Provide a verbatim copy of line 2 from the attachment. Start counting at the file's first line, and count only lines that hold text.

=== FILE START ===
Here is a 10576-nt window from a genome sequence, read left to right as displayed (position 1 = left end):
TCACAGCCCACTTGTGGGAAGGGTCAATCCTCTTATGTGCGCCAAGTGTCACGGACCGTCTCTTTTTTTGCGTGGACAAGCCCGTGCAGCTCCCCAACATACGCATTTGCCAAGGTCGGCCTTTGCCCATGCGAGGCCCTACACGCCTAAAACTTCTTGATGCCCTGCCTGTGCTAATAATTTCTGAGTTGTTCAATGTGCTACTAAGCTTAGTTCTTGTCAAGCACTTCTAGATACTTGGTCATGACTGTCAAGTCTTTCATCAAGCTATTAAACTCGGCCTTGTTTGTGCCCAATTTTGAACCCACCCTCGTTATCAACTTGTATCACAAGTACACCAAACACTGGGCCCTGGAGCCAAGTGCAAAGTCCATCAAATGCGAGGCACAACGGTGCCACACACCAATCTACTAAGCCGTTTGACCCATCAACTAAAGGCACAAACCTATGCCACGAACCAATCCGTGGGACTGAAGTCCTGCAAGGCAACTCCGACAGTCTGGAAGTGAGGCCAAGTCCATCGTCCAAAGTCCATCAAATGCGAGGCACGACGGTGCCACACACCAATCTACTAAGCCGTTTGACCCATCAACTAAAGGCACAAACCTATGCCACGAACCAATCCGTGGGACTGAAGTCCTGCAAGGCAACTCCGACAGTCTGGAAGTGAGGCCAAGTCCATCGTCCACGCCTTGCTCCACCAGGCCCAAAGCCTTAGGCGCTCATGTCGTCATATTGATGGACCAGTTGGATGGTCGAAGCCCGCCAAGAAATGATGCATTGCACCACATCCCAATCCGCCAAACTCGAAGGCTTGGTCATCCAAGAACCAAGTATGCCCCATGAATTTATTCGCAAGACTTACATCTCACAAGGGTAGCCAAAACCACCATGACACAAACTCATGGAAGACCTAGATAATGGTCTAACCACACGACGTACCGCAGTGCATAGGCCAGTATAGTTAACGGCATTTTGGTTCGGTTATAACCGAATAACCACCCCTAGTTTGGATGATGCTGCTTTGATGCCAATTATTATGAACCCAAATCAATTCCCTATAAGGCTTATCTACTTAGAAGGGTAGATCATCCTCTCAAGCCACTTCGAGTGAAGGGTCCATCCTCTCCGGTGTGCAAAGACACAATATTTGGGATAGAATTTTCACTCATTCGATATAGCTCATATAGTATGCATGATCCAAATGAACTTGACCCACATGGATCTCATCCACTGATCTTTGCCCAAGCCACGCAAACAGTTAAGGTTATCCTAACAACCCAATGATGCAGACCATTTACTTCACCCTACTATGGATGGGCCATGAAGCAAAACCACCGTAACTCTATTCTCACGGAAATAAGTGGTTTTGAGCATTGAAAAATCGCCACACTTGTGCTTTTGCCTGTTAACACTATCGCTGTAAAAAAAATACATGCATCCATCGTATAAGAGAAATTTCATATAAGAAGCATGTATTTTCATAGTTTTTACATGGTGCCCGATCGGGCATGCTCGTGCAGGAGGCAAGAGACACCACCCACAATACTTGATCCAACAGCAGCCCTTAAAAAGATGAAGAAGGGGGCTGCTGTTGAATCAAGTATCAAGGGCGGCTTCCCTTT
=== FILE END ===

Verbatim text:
TCACAGCCCACTTGTGGGAAGGGTCAATCCTCTTATGTGCGCCAAGTGTCACGGACCGTCTCTTTTTTTGCGTGGACAAGCCCGTGCAGCTCCCCAACATACGCATTTGCCAAGGTCGGCCTTTGCCCATGCGAGGCCCTACACGCCTAAAACTTCTTGATGCCCTGCCTGTGCTAATAATTTCTGAGTTGTTCAATGTGCTACTAAGCTTAGTTCTTGTCAAGCACTTCTAGATACTTGGTCATGACTGTCAAGTCTTTCATCAAGCTATTAAACTCGGCCTTGTTTGTGCCCAATTTTGAACCCACCCTCGTTATCAACTTGTATCACAAGTACACCAAACACTGGGCCCTGGAGCCAAGTGCAAAGTCCATCAAATGCGAGGCACAACGGTGCCACACACCAATCTACTAAGCCGTTTGACCCATCAACTAAAGGCACAAACCTATGCCACGAACCAATCCGTGGGACTGAAGTCCTGCAAGGCAACTCCGACAGTCTGGAAGTGAGGCCAAGTCCATCGTCCAAAGTCCATCAAATGCGAGGCACGACGGTGCCACACACCAATCTACTAAGCCGTTTGACCCATCAACTAAAGGCACAAACCTATGCCACGAACCAATCCGTGGGACTGAAGTCCTGCAAGGCAACTCCGACAGTCTGGAAGTGAGGCCAAGTCCATCGTCCACGCCTTGCTCCACCAGGCCCAAAGCCTTAGGCGCTCATGTCGTCATATTGATGGACCAGTTGGATGGTCGAAGCCCGCCAAGAAATGATGCATTGCACCACATCCCAATCCGCCAAACTCGAAGGCTTGGTCATCCAAGAACCAAGTATGCCCCATGAATTTATTCGCAAGACTTACATCTCACAAGGGTAGCCAAAACCACCATGACACAAACTCATGGAAGACCTAGATAATGGTCTAACCACACGACGTACCGCAGTGCATAGGCCAGTATAGTTAACGGCATTTTGGTTCGGTTATAACCGAATAACCACCCCTAGTTTGGATGATGCTGCTTTGATGCCAATTATTATGAACCCAAATCAATTCCCTATAAGGCTTATCTACTTAGAAGGGTAGATCATCCTCTCAAGCCACTTCGAGTGAAGGGTCCATCCTCTCCGGTGTGCAAAGACACAATATTTGGGATAGAATTTTCACTCATTCGATATAGCTCATATAGTATGCATGATCCAAATGAACTTGACCCACATGGATCTCATCCACTGATCTTTGCCCAAGCCACGCAAACAGTTAAGGTTATCCTAACAACCCAATGATGCAGACCATTTACTTCACCCTACTATGGATGGGCCATGAAGCAAAACCACCGTAACTCTATTCTCACGGAAATAAGTGGTTTTGAGCATTGAAAAATCGCCACACTTGTGCTTTTGCCTGTTAACACTATCGCTGTAAAAAAAATACATGCATCCATCGTATAAGAGAAATTTCATATAAGAAGCATGTATTTTCATAGTTTTTACATGGTGCCCGATCGGGCATGCTCGTGCAGGAGGCAAGAGACACCACCCACAATACTTGATCCAACAGCAGCCCTTAAAAAGATGAAGAAGGGGGCTGCTGTTGAATCAAGTATCAAGGGCGGCTTCCCTTT